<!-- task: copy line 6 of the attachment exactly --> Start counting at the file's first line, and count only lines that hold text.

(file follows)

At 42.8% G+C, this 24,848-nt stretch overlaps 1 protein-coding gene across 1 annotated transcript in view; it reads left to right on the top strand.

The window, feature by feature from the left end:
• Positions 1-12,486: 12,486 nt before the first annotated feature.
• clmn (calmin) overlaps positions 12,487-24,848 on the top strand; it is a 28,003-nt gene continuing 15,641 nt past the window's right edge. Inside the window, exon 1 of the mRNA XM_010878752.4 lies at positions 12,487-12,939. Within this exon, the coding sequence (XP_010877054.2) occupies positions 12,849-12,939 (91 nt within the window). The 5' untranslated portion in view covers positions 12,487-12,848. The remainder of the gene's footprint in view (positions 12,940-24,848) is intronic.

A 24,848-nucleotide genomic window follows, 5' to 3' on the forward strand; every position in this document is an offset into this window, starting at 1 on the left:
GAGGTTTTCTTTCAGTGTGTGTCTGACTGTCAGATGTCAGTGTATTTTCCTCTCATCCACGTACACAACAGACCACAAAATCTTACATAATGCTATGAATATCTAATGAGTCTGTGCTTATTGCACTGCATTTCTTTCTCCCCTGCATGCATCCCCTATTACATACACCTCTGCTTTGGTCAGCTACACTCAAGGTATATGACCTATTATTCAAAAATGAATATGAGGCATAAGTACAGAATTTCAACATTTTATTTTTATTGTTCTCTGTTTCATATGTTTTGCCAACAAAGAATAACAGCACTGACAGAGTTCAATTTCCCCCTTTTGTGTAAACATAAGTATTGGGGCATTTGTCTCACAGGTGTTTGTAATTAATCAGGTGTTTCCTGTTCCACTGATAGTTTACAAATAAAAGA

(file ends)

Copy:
GAGGTTTTCTTTCAGTGTGTGTCTGACTGTCAGATGTCAGTGTATTTTCCTCTCATCCACGTACACAACAGACCACAAAATCTTACATAATGCTATGAATATCTAATGAGTCTGTGCTTATTGCACTGCATTTCTTTCTCCCCTGCATGCATCCCCTATTACATACACCTCTGCTTTGGTCAGCTACACTCAAGGTATATGACCTATTATTCAAAAATGAATATGAGGCATAAGTACAGAATTTCAACATTTTATTTTTATTGTTCTCTGTTTCATATGTTTTGCCAACAAAGAATAACAGCACTGACAGAGTTCAATTTCCCCCTTTTGTGTAAACATAAGTATTGGGGCATTTGTCTCACAGGTGTTTGTAATTAATCAGGTGTTTCCTGTTCCACTGATAGTTTACAAATAAAAGA